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git cherry-pick: it might not be what you think

by Rob Friesel

Among the myriad of powerful features in Git, cherry-pick is probably the cause of and solution to most of my source control problems. I use it often, and probably way more than I should; I say the former because it seems like the obvious way to selectively and surgically move around “just those” changes, and the latter because the temptation to use cherry-pick is strong, and it’s easy to forget that there is some peril hidden in there as well.

cherry-pick: a short definition

If you don’t know what Git’s cherry-pick is, here is a definition from the man page’s description:

Given one or more existing commits, apply the change each one introduces, recording a new commit for each.

It does what it says on the tin: it “cherry picks” changes from one branch to another. In plain English, use it like this:

  1. Check out the target branch. (For example: master.)
  2. Run cherry-pick and give it the SHA for the commit that you want to bring in to that branch.

(“Real” sample commands later on.)

As I mentioned, I often run in to cases where cherry-pick seems like the perfect solution. For example, working on a topic branch, I identify an existing defect, patch it, and then immediately cherry-pick it across to develop or master1 so it can get integrated before the rest of the topic branch.2 Or (variation on the previous) a subset of features/changes from a topic branch need to get integrated before the rest of the topic branch.

Generally speaking, these are the kinds of places where cherry-pick seems to fit the bill nicely.


But these are also the places where cherry-pick is likely to bite you. Why? Let’s look at that definition again:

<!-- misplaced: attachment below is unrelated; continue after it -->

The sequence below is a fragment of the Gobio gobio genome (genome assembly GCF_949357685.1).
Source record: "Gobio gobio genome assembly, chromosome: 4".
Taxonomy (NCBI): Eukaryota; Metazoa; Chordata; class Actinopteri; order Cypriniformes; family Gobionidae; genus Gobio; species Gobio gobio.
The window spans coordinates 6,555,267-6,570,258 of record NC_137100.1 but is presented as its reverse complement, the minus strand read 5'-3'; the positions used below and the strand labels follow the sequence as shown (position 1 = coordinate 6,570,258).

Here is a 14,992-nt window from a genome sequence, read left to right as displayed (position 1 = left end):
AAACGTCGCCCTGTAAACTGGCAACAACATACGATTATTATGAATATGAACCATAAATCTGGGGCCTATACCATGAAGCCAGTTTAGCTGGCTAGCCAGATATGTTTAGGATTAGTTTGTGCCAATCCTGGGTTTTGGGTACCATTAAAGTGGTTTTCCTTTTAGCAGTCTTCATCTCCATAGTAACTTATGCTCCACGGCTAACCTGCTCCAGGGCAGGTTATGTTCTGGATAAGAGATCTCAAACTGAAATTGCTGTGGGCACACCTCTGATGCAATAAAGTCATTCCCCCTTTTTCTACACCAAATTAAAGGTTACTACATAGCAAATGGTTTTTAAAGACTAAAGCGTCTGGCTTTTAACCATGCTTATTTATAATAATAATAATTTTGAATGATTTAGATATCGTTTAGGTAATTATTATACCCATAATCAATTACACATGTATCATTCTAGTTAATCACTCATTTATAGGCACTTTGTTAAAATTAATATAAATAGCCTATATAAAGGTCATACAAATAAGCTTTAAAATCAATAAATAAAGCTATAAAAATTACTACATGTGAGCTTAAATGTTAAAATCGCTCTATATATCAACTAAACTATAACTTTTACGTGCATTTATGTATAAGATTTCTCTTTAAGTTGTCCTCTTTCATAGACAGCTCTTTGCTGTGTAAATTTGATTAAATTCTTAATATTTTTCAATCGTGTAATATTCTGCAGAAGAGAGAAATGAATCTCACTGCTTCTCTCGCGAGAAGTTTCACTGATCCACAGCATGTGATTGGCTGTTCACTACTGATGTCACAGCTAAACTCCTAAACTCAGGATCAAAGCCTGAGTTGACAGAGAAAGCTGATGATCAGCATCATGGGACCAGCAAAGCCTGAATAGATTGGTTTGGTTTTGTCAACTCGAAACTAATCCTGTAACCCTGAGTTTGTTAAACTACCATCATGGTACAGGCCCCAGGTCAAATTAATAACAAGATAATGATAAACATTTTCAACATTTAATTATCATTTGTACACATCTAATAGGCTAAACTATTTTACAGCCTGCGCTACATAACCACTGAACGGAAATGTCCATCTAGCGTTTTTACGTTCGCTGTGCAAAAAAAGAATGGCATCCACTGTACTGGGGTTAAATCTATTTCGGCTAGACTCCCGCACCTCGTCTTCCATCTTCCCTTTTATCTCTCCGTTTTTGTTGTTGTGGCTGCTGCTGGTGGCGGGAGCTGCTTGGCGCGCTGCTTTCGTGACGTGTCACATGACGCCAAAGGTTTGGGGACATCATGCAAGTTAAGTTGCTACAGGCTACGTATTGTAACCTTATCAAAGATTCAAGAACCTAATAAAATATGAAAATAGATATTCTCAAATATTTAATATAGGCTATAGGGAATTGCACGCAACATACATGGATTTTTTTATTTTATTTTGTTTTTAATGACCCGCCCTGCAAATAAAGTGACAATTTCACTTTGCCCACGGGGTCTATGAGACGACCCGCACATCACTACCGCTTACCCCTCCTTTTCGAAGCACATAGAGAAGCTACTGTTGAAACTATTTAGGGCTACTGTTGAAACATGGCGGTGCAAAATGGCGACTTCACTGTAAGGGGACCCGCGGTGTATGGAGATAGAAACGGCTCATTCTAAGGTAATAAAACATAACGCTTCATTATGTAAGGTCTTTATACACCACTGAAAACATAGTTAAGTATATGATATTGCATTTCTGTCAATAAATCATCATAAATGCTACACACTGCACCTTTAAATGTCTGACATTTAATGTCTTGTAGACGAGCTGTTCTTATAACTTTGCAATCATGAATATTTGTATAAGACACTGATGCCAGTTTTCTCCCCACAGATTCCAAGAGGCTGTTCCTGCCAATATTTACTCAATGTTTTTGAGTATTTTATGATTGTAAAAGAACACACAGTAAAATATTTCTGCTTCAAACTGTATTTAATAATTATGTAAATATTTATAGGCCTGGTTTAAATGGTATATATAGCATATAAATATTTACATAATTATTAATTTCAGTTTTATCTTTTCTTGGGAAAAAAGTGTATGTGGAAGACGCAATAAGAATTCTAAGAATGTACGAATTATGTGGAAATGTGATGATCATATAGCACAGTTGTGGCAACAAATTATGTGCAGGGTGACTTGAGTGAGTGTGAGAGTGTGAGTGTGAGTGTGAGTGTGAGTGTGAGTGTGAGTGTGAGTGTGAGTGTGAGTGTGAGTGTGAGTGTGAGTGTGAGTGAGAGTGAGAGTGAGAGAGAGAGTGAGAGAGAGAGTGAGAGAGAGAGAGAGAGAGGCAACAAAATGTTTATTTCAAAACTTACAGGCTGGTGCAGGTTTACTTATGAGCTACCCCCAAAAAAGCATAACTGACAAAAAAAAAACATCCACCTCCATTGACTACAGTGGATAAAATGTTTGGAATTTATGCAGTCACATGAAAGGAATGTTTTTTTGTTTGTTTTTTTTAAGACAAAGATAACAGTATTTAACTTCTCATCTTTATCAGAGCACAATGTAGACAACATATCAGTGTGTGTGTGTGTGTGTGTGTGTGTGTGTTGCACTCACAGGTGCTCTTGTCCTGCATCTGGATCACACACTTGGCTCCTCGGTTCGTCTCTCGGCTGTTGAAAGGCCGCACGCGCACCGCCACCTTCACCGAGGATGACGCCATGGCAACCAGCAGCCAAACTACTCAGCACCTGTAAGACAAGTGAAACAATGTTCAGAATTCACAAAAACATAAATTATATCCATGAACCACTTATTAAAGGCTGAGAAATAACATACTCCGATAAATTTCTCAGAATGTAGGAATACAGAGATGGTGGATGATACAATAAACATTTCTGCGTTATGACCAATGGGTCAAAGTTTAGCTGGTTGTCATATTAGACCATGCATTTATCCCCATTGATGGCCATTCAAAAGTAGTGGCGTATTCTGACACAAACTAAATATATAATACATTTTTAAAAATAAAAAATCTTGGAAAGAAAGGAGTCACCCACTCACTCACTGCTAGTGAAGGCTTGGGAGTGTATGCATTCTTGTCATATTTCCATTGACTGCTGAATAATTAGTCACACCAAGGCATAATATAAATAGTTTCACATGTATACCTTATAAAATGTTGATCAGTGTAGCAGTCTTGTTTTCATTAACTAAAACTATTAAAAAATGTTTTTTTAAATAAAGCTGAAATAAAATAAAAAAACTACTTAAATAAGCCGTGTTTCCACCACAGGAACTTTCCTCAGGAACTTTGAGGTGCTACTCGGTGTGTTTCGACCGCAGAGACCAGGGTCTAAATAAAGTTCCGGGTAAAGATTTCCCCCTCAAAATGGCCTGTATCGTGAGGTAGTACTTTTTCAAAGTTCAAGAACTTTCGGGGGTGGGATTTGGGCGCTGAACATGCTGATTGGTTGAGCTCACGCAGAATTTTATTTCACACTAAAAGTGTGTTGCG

Given one or more existing commits, apply the change each one introduces, recording a new commit for each.

That’s right. cherry-pick introduces a new commit. Same change, different commit. If you’re throwing away the rest of the topic branch, this isn’t a big deal — cherry-pick to your heart’s content! But if you’re planning on integrating that topic branch later, you could be in for some problems.


Let’s take a look at a scenario where cherry-pick might give us some heartache. Imagine a repository with a master branch that has one commit on it.

cherry-pick illustrated: master with 1 commit

A simple enough place to start.

Now let’s create a topic branch and start making our changes.

cherry-pick illustrated: topic branch with 3 commits

This should be pretty familiar. You’re plugging away at your development, making your commits as you go. Progress.

Now let’s assume that you need to get that first topic commit (b1c590d) onto master ahead of everything else. Naturally we think: cherry-pick!

And we get this:

cherry-pick illustrated: cherry-pick that commit into master

Hooray! Now master has the changes that we so urgently needed to incorporate. Now we can return to our topic branch and finish up those features. But when we perform our merge, we have conflicts:

cherry-pick illustrated: after our merge... conflicts!

Remember that thing about “recording a new commit”? Yeah. That.

Luckily, in our contrived example, this merge conflict is trivial to resolve. But the your real world encounter with this probably won’t be so easy.

The Moral of This Story

When first learning about cherry-pick, don’t lose yourself in the excitement of being able to move copy those arbitrary commits. Remember that last bit in the description about the changes being recorded as a new commit. If you don’t read that part closely, it’s easy to believe that Git is going to recognize these commits as the same thing (in our example b1c590d and 0ef8523).3 It doesn’t, but that’s because that (i.e., cases like the above example) isn’t what cherry-pick is for. Again: cherry-pick is really “for” the times when you’re going to throw away the topic branch and only keep a handful of the “salvageable” changes.